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Posts: n/a
Default

They couldn't find it because they never recorded it. Do you realize how
much they would be recording if they recorded contracts?? It would take up
lots of space on their system, they would have to back it up so they were
sure they had it.. They would have to keep logs of the backups so they knew
what was on them.. along with a whole larger pile of administration and
stuff. Then when they needed it, they'd have to find it (not really hard,
but could be time consuming). Not that this couldn't be done, but it's time
consuming and would cost a butt load of money. They are playing their cards
and hoping that most customers are going to really beleive that they record
the call. If they record any calls at all, they're going to only record the
really big contracts, and at that, they usually make those big contracts
have several signatures too!..

They can tell you whatever they want you to hear, if it makes you beleive
that you're under contract, then hey, they Won! and that's all that matters
to them. Oh yea, by saying they're recording you, and playing their cards
this way.. they also save the money from having to pay people to keep the
contracts on file (paper record / paper trail), they don't have to pay for
storage, they don't have to pay the employee who "manages" them, so to
speak. They save more money on the customer who "don't know any better"
than they loose on the customers who get out of the contracts because they
know they weren't recorded and/or didn't ever sign a contract.
----


"DN" wrote in message
...
The legality of recording a phone call has to do with consent. Some
states require only one party's consent; other states require both
parties to consent. A few states take it farther and say that a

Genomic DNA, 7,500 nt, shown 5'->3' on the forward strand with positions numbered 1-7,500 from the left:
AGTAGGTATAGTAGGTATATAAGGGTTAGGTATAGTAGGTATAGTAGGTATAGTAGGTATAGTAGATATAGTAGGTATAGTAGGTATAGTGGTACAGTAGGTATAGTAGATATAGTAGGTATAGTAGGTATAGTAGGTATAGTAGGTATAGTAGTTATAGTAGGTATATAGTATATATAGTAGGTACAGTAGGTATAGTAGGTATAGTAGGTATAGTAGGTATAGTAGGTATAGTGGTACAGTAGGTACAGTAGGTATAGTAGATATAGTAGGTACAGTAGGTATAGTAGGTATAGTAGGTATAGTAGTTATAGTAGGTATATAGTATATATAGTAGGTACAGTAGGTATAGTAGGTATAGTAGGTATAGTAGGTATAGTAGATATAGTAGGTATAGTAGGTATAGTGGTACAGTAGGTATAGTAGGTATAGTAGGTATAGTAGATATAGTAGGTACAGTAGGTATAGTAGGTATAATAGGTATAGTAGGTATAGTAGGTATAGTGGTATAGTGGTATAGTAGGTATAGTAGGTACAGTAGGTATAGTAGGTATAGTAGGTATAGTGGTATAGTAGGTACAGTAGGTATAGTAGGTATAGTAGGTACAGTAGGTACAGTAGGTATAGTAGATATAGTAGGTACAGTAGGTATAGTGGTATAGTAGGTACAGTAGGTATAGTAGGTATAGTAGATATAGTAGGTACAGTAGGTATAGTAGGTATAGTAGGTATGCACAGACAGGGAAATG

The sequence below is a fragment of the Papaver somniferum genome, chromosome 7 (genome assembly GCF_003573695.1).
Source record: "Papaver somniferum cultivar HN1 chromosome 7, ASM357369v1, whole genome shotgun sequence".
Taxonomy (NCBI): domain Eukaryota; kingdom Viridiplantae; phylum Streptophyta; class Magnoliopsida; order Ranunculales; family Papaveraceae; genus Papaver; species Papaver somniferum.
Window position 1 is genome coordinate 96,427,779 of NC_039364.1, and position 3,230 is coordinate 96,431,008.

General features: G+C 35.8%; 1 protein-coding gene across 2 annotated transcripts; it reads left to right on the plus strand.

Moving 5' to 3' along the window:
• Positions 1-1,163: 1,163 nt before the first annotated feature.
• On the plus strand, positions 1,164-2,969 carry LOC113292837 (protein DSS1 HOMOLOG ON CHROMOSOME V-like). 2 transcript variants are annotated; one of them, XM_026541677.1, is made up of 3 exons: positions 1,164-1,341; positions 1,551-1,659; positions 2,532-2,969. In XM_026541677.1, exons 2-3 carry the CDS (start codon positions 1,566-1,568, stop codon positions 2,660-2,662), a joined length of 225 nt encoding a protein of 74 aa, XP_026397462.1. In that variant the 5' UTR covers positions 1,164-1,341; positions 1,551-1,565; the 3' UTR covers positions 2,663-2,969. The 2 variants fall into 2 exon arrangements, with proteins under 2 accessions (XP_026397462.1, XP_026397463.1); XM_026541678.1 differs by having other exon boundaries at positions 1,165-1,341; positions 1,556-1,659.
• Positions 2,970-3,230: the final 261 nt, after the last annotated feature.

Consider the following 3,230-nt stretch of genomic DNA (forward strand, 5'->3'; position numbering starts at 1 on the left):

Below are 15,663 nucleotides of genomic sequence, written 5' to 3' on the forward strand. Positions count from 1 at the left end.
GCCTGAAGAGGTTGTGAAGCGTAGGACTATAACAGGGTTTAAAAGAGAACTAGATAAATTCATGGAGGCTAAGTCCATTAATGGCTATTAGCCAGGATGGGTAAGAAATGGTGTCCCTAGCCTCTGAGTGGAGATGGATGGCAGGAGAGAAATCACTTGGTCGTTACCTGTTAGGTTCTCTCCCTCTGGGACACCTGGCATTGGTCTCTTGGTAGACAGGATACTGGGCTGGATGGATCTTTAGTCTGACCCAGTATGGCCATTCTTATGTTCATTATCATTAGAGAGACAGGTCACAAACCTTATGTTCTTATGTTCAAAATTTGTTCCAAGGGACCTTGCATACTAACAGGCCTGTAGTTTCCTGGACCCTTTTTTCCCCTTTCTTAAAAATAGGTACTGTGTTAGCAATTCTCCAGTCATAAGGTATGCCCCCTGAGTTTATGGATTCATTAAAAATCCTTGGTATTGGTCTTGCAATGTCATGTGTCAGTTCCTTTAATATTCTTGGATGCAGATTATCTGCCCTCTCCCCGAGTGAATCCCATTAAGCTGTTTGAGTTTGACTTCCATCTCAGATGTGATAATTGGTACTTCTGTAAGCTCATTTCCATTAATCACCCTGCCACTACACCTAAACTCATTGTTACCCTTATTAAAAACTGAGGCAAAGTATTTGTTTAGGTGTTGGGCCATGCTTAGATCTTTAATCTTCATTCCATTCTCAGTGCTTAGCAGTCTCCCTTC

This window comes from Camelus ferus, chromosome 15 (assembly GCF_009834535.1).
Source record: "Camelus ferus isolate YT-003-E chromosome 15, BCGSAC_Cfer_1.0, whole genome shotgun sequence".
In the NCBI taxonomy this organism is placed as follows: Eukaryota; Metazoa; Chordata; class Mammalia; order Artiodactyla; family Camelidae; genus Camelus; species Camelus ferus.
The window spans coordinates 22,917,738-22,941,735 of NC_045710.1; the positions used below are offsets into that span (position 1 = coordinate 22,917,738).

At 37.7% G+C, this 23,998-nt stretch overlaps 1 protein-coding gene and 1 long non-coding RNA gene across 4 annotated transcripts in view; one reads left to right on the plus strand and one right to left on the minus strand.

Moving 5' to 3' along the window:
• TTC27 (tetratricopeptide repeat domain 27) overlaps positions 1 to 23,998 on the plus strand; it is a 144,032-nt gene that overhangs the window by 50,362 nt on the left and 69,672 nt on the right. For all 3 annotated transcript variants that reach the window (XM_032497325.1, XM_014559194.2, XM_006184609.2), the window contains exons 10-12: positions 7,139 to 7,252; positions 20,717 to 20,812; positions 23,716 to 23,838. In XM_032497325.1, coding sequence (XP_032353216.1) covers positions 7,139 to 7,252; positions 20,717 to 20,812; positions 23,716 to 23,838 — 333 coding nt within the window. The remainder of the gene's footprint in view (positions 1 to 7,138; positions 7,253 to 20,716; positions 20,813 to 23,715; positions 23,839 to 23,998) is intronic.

person has to 'affirmatively consent' (I guess that means that they
have to say so out loud).

But when the call goes between two states, federal law, not state law,
applies. Federal law only requires one party to give consent to
recording a call.

Whenever you call a company and first hear a recorded message saying
that your call may be 'monitored or recorded for quality assurance
purposes' that technically means that they have agreed to be recorded,
and by continuing the call, YOU agree to be recorded.

Fair enough. Since you BOTH agree to be recorded, EITHER (or BOTH) of
you can do the recording.

So when you hear that 'monitored or recorded' phrase, consider it your
green light to tape record the conversation, without you having to get
permission first.

Having my own recording of just such a call saved me a bunch of money.
The sales rep made some promises on the phone that her company never
kept. They insisted they had me on tape agreeing to a different set
of terms and conditions. But I had my tape recording which proved
what was said. The company later admitted that it 'couldn't find'
their recording of our conversation.

DN


On Thu, 26 Jun 2003 19:11:19 -0500, "Captain"
wrote:

thanks. I love those verbal ones, I was thinking of telling them I am

recording the call so they don't screw me over, good idea or what?
"wirelessjuan" wrote in message

...
They won't make you "sign" but you must agree to a veral 1 year

contract extention and they will say that they are recording the phone call.
Atleast that was my experience from the retention department.
"Captain" wrote in message

...
anyone know if you can switch your plan around as long as you don't

cancel your service? DO they make you resign a contract, I know other
providers don't make you resign so I just need to know. thanks.

capt